One of the challenges in the investment world is deciding upon an investment style and sticking with it for the long run. In fact, many investors start out chasing high-growth stocks, which can offer high levels of volatility. This can often cause them to seek out lower-risk income stocks following disappointing results. Or even cheap stocks that may not be susceptible to the same amount of derating should results turn sour.
Clearly, no investment style is fool-proof. They all offer pros and cons, and here are three of the most common investment styles that you may wish to consider.
Easily the most exciting, growth investing relies on companies being able to consistently grow their earnings at an above-average rate in the long run. The end result of this can be a rapidly rising share price and high levels of capital gains for the investor.
However, growth stocks do not always work out as planned. Unforeseen challenges can hurt their financial performance and since they often trade on relatively high valuations, the cost of disappointing results can be a major fall in share price. Furthermore, growth stocks rarely pay high dividends since most of their excess cash is ploughed back into the business for future growth.
Income investing has become increasingly popular in recent years. That’s largely because of falling interest rates across the globe, which have caused the income return on cash and bonds in particular to come under pressure. Looking ahead, the popularity of income investing may remain high if as expected Central Banks around the world continue to adopt loose monetary policies.
Various studies have shown that the majority of total returns over a long period are from dividends. Income stocks also usually offer more defensive profiles than their growth counterparts, which provides their investors with a less volatile shareholder experience. And while a high yield may be tempting, sometimes a lower yield with a faster growing dividend can prove to be the most profitable type of income stock. That’s because it indicates management confidence in the company’s future outlook, as well as a strong financial performance.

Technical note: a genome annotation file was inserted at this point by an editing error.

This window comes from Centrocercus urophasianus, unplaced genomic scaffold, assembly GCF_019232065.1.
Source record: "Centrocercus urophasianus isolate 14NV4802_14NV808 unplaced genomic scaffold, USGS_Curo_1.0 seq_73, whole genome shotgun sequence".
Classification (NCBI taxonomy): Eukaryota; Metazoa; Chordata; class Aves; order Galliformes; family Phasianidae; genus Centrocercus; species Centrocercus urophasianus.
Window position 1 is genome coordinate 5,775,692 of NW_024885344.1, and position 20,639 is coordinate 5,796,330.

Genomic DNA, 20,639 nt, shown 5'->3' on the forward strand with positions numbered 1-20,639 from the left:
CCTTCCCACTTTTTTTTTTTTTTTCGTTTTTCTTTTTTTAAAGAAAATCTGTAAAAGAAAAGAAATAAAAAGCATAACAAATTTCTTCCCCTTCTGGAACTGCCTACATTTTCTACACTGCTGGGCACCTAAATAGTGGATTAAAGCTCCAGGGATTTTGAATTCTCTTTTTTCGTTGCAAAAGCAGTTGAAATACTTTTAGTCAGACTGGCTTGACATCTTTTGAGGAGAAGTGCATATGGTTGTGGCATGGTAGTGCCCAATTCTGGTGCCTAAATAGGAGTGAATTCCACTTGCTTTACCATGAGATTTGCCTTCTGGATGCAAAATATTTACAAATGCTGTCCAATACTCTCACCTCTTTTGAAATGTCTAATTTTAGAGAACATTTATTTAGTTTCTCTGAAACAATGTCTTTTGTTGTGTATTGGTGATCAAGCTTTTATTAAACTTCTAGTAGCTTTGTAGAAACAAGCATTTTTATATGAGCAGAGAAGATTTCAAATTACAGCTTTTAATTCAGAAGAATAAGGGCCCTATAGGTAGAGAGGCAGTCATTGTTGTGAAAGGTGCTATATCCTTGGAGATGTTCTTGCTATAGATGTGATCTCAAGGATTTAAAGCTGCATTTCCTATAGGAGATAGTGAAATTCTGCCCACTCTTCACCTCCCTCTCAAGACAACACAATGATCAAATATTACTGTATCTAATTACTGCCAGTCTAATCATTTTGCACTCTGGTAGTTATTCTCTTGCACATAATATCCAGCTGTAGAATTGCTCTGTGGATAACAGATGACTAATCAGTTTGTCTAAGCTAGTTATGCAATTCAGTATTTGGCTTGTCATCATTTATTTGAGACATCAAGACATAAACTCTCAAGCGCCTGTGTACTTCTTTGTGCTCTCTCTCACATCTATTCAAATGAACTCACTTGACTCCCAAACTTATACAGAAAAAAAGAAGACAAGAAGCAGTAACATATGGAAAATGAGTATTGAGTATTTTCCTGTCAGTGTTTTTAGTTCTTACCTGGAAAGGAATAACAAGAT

Value investing gained popularity in the latter part of the 20th century thanks in part to the success of prominent value investors such as Warren Buffett. The idea behind it is simple: buy good quality stocks when they trade at less than their intrinsic value. The difference between intrinsic value and their current price is the margin of safety. The wider the better in terms of profit potential and reduced downside.
Clearly, value investing is highly subjective. There are numerous methods of valuing a company. However, perhaps the best approach is to find a valuation method and then stick with it, rather than changing it depending on the macroeconomic outlook. By doing so, it may be possible to unearth high quality stocks trading at discounted prices which have the potential for a major upward rerating.
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Fool contributor Peter Stephens has no position in any stocks mentioned.